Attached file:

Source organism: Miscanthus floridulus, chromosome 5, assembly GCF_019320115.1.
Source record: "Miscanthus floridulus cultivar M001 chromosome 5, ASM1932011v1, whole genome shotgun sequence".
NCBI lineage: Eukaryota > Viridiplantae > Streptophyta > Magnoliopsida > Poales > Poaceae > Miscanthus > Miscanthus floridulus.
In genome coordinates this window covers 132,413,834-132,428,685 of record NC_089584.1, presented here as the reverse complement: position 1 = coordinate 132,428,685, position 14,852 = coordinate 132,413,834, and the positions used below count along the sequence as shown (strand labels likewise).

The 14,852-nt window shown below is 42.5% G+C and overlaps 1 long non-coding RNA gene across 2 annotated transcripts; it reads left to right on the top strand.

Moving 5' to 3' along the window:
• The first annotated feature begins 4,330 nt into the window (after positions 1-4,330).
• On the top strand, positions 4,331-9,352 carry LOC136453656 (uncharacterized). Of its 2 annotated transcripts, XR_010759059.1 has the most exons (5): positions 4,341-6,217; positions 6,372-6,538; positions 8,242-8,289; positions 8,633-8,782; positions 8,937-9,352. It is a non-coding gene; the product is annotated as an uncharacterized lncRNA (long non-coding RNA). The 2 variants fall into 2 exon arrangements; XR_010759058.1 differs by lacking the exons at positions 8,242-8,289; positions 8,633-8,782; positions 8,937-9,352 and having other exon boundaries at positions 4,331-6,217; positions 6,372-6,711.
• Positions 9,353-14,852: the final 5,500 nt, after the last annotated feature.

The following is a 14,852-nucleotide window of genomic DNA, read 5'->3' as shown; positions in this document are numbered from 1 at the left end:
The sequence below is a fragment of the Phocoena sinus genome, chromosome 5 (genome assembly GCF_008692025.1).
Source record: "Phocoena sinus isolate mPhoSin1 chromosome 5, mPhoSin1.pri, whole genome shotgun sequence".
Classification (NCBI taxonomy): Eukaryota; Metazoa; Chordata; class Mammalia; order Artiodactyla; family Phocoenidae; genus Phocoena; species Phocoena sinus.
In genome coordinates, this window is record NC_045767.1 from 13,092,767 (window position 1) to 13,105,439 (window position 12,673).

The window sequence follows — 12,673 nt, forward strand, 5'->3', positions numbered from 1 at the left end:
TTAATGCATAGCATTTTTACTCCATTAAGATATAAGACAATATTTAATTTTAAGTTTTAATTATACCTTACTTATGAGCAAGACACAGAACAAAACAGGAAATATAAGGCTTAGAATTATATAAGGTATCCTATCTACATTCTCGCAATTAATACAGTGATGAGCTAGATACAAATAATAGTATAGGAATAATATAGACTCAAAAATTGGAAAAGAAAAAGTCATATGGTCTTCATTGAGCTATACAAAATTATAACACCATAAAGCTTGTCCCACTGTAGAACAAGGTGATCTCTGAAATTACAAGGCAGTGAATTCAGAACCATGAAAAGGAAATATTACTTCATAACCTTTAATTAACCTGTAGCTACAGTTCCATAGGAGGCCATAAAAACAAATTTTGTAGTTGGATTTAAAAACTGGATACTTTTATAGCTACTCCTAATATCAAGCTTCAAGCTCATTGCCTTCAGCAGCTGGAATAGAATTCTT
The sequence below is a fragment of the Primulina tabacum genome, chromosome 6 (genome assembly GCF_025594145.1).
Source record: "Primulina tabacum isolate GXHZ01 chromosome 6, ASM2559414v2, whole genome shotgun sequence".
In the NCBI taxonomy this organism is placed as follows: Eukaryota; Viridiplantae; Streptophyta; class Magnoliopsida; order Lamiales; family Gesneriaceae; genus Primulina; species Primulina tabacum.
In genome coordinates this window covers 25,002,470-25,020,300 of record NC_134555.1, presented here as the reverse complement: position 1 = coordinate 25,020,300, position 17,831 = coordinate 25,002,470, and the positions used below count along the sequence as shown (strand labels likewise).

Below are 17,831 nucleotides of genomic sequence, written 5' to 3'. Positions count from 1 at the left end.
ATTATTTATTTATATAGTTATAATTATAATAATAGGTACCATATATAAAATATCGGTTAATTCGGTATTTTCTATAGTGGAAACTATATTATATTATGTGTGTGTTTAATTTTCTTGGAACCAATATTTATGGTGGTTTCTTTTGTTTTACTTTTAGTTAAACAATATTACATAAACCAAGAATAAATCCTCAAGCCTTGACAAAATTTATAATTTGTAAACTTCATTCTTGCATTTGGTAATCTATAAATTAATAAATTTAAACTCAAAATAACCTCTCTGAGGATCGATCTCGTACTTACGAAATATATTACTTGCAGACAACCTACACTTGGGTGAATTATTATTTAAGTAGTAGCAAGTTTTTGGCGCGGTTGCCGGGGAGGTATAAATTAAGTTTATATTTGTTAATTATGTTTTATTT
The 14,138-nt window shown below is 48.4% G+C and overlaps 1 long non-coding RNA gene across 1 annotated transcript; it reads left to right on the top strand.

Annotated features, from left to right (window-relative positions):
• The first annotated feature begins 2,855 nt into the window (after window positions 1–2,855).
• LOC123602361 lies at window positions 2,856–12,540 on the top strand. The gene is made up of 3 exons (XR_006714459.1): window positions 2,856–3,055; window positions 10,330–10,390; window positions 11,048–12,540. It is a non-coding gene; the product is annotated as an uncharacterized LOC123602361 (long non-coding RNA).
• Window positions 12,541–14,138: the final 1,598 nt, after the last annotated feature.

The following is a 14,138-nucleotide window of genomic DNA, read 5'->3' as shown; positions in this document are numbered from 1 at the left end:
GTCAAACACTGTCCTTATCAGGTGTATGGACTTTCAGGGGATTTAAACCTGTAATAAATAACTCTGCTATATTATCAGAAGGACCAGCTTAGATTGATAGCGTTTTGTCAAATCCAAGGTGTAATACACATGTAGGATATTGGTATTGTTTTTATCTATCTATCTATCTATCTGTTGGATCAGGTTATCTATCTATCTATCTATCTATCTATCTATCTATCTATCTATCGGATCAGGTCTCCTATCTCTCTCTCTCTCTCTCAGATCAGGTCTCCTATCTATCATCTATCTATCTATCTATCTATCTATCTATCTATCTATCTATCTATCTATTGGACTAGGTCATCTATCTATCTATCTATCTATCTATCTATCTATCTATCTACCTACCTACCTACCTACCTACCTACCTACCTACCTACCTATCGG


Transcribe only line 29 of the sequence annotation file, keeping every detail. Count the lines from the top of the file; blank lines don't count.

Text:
GTCAAACACTGTCCTTATCAGGTGTATGGACTTTCAGGGGATTTAAACCTGTAATAAATAACTCTGCTATATTATCAGAAGGACCAGCTTAGATTGATAGCGTTTTGTCAAATCCAAGGTGTAATACACATGTAGGATATTGGTATTGTTTTTATCTATCTATCTATCTATCTGTTGGATCAGGTTATCTATCTATCTATCTATCTATCTATCTATCTATCTATCTATCGGATCAGGTCTCCTATCTCTCTCTCTCTCTCTCAGATCAGGTCTCCTATCTATCATCTATCTATCTATCTATCTATCTATCTATCTATCTATCTATCTATCTATTGGACTAGGTCATCTATCTATCTATCTATCTATCTATCTATCTATCTATCTACCTACCTACCTACCTACCTACCTACCTACCTACCTACCTATCGG